Before the Industrial Revolution, most lighting and heating came from “bio-mass”: wood, grass, mosses etc. Other renewables included animal power, wind captured by mills and sailing ships, and watermills. Then we discovered coal, which fuelled the industrial revolution, and later learnt to tap oil. The 1950s saw a new drive towards renewables. Solar and hydro were seized upon by those concerned about population growth, pollution and the finite nature of fossil fuels.

Since then, there have been debates about peak oil, and energy security has become a major concern to world leaders. The most immediate problem is climate change. Most renewable energy sources have minimal carbon output once installed.

According to the International Energy Agency, the amount of electricity produced globally from renewable sources was 22% in 2013:

  • 9% from biomass
  • 2% as non-biomass heat energy
  • 8% from hydro electricity   
  • 2% from geothermal, wind and solar

Renewables are by definition unlimited, but not all are equally environmentally friendly. Here are some of the most common types of renewable energy with their key advantages and limitations.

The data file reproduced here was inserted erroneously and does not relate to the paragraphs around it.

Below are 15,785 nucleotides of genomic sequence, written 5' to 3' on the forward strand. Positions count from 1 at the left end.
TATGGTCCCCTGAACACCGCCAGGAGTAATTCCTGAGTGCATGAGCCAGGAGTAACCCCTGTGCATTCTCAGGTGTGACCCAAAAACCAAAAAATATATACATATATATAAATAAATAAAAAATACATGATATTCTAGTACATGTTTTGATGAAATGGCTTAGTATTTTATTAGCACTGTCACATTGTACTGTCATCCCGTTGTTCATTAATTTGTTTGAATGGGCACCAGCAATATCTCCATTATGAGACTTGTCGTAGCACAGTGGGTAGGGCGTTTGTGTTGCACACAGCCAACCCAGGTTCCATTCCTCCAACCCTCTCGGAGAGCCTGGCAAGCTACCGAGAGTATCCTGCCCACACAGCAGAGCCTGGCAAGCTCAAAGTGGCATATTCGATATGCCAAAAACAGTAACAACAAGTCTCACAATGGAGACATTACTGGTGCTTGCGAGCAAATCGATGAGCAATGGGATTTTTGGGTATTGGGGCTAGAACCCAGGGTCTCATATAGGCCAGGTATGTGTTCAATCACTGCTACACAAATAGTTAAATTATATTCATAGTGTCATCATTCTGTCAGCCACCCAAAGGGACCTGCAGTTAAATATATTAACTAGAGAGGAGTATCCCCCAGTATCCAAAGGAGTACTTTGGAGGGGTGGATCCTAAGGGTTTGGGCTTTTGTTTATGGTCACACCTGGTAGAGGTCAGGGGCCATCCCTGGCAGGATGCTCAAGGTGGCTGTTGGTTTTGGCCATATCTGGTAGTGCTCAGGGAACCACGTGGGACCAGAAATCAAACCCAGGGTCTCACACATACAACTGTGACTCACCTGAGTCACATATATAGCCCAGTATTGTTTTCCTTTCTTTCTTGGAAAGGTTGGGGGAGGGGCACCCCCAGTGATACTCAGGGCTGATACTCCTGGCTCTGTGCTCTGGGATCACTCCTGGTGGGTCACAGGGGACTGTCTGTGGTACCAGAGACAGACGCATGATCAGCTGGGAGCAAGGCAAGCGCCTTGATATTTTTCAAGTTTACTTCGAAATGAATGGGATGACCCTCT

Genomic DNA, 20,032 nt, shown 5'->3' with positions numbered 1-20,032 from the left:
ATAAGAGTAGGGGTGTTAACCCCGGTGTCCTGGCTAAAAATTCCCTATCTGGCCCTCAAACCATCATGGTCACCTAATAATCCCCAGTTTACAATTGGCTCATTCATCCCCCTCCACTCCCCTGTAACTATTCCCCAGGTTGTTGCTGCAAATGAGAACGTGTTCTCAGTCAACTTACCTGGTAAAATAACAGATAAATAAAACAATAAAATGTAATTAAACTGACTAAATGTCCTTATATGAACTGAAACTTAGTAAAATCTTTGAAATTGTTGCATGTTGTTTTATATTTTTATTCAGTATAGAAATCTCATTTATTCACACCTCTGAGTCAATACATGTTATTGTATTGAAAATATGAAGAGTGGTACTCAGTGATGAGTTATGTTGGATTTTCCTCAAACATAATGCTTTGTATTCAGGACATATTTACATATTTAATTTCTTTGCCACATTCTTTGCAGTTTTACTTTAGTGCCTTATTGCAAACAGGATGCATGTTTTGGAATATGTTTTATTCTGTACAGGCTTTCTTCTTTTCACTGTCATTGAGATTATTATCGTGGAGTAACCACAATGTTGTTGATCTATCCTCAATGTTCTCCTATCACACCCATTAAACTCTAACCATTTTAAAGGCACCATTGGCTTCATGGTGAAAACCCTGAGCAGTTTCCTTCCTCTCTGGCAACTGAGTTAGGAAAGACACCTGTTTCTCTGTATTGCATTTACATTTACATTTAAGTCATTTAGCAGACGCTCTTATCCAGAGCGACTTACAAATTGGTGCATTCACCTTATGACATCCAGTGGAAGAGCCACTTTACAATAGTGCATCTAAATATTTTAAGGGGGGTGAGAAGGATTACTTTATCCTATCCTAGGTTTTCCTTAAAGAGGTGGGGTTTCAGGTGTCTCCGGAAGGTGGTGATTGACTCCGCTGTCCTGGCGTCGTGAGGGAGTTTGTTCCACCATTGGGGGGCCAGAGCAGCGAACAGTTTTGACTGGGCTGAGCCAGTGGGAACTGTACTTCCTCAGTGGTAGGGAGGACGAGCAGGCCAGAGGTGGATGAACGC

Hydropower Damn with water falling over edge against blue skies


Produced by controlling the flow of water through a dam. Globally, it generates 3,500 terawatts of power. Advantages: Low cost. Requires no fuel, so no mining, processing or transportation. Very clean. Disadvantages: Building a dam destroys landscape and changes ecology. In tropical areas may cause methane output from reservoirs.

Tidal power

Generates power from the daily tides. Advantages: More predictable than other renewables and can produce a lot of energy. Disadvantages: Very expensive and is mostly still in development stage. Limited to places with a wide variation in tidal range; most coastal sites unsuitable.


Two types: Photovoltaic (PV) - uses cells to convert sunlight into electricity and  Concentrated Solar Power (CSP) - uses solar heat to drive a turbine. Advantages: Will last as long as the sun. Relatively cheap. PV is easily installed at domestic scale. Disadvantages; Most people use solar during the day and grid power at night which is not 100% renewable. Using solar power at night requires battery storage.

Wind power